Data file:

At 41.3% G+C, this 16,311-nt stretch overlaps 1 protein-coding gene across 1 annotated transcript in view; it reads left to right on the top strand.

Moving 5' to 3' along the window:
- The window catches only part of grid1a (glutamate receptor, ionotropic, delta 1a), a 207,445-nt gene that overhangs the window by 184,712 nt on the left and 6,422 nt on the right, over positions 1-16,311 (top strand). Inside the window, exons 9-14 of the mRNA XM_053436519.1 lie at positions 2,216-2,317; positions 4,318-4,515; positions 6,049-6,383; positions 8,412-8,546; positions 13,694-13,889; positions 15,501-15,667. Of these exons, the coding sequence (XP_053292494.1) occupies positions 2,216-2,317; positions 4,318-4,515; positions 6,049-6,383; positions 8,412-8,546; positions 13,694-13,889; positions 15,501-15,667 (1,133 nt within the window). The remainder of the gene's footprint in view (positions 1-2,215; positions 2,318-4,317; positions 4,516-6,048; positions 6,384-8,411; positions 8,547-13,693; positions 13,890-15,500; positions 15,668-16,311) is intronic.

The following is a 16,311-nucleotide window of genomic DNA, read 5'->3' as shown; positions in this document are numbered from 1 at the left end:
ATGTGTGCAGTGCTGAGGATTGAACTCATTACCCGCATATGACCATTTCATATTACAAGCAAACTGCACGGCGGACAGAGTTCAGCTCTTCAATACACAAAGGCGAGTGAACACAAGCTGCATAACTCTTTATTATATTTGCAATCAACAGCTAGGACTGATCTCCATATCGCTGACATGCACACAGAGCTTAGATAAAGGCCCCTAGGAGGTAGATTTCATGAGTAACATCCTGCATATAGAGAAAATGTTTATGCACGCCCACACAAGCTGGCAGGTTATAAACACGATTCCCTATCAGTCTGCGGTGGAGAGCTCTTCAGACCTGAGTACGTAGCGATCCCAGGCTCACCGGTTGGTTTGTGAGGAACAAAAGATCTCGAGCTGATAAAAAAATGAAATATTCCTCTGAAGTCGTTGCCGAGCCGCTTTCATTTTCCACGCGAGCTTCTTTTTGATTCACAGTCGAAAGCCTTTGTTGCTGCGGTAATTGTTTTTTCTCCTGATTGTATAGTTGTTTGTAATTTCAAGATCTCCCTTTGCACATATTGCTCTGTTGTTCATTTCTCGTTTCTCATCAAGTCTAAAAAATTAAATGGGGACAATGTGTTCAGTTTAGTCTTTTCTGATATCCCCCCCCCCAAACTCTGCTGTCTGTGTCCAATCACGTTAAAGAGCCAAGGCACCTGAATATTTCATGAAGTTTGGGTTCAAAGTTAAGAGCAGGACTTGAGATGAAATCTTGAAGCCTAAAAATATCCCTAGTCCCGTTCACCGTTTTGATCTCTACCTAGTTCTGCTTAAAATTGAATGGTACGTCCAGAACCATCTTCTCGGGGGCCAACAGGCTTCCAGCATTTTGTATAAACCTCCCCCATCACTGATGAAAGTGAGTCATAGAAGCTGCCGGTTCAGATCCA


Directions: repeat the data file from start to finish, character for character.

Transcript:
At 41.3% G+C, this 16,311-nt stretch overlaps 1 protein-coding gene across 1 annotated transcript in view; it reads left to right on the top strand.

Moving 5' to 3' along the window:
- The window catches only part of grid1a (glutamate receptor, ionotropic, delta 1a), a 207,445-nt gene that overhangs the window by 184,712 nt on the left and 6,422 nt on the right, over positions 1-16,311 (top strand). Inside the window, exons 9-14 of the mRNA XM_053436519.1 lie at positions 2,216-2,317; positions 4,318-4,515; positions 6,049-6,383; positions 8,412-8,546; positions 13,694-13,889; positions 15,501-15,667. Of these exons, the coding sequence (XP_053292494.1) occupies positions 2,216-2,317; positions 4,318-4,515; positions 6,049-6,383; positions 8,412-8,546; positions 13,694-13,889; positions 15,501-15,667 (1,133 nt within the window). The remainder of the gene's footprint in view (positions 1-2,215; positions 2,318-4,317; positions 4,516-6,048; positions 6,384-8,411; positions 8,547-13,693; positions 13,890-15,500; positions 15,668-16,311) is intronic.

The following is a 16,311-nucleotide window of genomic DNA, read 5'->3' as shown; positions in this document are numbered from 1 at the left end:
ATGTGTGCAGTGCTGAGGATTGAACTCATTACCCGCATATGACCATTTCATATTACAAGCAAACTGCACGGCGGACAGAGTTCAGCTCTTCAATACACAAAGGCGAGTGAACACAAGCTGCATAACTCTTTATTATATTTGCAATCAACAGCTAGGACTGATCTCCATATCGCTGACATGCACACAGAGCTTAGATAAAGGCCCCTAGGAGGTAGATTTCATGAGTAACATCCTGCATATAGAGAAAATGTTTATGCACGCCCACACAAGCTGGCAGGTTATAAACACGATTCCCTATCAGTCTGCGGTGGAGAGCTCTTCAGACCTGAGTACGTAGCGATCCCAGGCTCACCGGTTGGTTTGTGAGGAACAAAAGATCTCGAGCTGATAAAAAAATGAAATATTCCTCTGAAGTCGTTGCCGAGCCGCTTTCATTTTCCACGCGAGCTTCTTTTTGATTCACAGTCGAAAGCCTTTGTTGCTGCGGTAATTGTTTTTTCTCCTGATTGTATAGTTGTTTGTAATTTCAAGATCTCCCTTTGCACATATTGCTCTGTTGTTCATTTCTCGTTTCTCATCAAGTCTAAAAAATTAAATGGGGACAATGTGTTCAGTTTAGTCTTTTCTGATATCCCCCCCCCCAAACTCTGCTGTCTGTGTCCAATCACGTTAAAGAGCCAAGGCACCTGAATATTTCATGAAGTTTGGGTTCAAAGTTAAGAGCAGGACTTGAGATGAAATCTTGAAGCCTAAAAATATCCCTAGTCCCGTTCACCGTTTTGATCTCTACCTAGTTCTGCTTAAAATTGAATGGTACGTCCAGAACCATCTTCTCGGGGGCCAACAGGCTTCCAGCATTTTGTATAAACCTCCCCCATCACTGATGAAAGTGAGTCATAGAAGCTGCCGGTTCAGATCCA